Won't the employer think that an applicant is desperate and a sissy applicant if he sends a thank-you letter?
Of course not. Rarely does an employer not pleased to receive a thank-you letter. It is considered as a common way of showing politeness, a gesture of courtesy, one way to outshine the rest of the interviewees, and a way to keep your name upfront.
Will it not jeopardize the possibility of getting the job?
Not in most cases, but it could in some point of time. So why take the chance? (so they ask) The answer: Most bosses wavers between the last two most promising applicants, a student and experienced officer for example, after the final interview for a certain position. But when the boss gets a thank-you letter from the student, it made all the difference. Because of that simple well mannered gesture, the student lands on the job.
Can it be handwritten or should it be typewritten?
Actually, it does not matter. What's important is the thought of doing it. It must be tailored to your prospective company and the officer who made the interview. Thus, respect is further established. However, if the company, interviewer or the position being applied calls for a formal business letter, then do so. Mostly, a handwritten note is okay if the interviewer and the applicant have built rapport.
Will it be okay to e-mail the thank you note?
First thoughts indicate that this is a big NO. However, it depends on the company's culture. If the people in the company use e-mail in all of their communication and correspondence, then it should be acceptable. This will also apply if the company is into fast decision making when hiring applicants. Always remember that even if e-mails fit in with the culture of the company, it's still a better idea to follow up the email with a hard copy of your thank you.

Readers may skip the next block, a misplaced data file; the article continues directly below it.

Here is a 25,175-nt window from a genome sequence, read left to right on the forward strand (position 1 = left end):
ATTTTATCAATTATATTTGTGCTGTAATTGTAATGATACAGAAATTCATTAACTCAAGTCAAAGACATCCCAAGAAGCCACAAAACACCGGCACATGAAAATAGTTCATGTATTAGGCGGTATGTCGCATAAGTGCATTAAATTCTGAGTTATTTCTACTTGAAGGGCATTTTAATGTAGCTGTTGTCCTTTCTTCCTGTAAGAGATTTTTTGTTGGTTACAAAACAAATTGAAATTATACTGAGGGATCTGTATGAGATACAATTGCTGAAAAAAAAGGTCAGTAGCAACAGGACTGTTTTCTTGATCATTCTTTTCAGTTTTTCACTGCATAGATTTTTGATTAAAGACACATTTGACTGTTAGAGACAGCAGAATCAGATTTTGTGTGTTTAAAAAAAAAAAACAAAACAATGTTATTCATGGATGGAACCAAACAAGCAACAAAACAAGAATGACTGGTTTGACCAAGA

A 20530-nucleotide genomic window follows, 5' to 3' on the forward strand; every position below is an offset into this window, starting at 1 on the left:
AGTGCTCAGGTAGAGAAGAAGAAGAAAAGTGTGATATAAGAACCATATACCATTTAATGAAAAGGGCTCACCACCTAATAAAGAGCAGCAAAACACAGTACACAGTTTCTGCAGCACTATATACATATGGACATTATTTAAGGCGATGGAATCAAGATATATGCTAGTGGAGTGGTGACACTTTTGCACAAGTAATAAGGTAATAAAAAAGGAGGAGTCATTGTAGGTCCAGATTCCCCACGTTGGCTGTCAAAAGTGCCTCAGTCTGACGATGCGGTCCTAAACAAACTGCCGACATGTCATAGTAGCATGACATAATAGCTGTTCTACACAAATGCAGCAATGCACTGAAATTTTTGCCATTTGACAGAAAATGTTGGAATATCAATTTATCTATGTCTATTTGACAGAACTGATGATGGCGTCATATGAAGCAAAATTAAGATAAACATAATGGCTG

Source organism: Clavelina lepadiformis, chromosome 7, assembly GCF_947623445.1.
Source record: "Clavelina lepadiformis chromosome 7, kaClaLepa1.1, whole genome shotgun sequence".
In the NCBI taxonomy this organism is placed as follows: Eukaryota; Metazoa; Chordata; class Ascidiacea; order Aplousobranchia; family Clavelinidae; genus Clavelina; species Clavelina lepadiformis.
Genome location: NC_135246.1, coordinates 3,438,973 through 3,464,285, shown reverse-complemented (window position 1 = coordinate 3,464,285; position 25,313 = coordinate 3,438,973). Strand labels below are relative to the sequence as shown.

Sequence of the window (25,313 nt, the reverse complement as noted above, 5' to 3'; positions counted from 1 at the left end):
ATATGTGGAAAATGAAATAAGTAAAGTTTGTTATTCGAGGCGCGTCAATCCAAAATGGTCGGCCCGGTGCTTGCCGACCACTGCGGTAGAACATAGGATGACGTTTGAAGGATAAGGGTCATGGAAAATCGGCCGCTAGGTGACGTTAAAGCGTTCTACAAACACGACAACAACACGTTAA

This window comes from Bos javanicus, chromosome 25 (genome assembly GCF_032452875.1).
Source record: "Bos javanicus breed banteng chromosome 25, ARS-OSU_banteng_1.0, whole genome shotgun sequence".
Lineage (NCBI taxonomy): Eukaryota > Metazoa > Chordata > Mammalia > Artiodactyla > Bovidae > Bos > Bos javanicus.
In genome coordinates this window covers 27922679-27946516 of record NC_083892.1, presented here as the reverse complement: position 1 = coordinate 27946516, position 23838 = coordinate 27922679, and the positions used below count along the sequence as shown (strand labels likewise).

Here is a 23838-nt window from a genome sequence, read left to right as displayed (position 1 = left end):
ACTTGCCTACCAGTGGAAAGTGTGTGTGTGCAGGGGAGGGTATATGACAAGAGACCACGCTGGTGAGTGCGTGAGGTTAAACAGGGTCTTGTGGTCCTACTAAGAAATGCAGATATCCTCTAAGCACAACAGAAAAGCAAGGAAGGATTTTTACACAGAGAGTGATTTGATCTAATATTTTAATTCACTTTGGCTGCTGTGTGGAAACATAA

So you can just save yourself from trouble since "anything goes" right?
NO. On the other side of the previous story, there are prospective applicants who were almost on the verge of being hired but suddenly hit the skids after sending in a sloppy, ill-fixed thank you letters, with many typographical errors and misspelled words. A part of having a good communication skill is being able to write effectively and companies do not need employees who have to be taught simple writing skills.
Will a borrowed thank-you letter do?
Yes, borrowing is one thing. But make sure to look at the basic structure of the letter. Never plagiarize the whole letter as it may be applicable to the one person but not for the other. Surely, there are employers who can distinguish a thank-you note that has been copied or not.
If it was a panel interview should thank you letters be sent to all interviewers?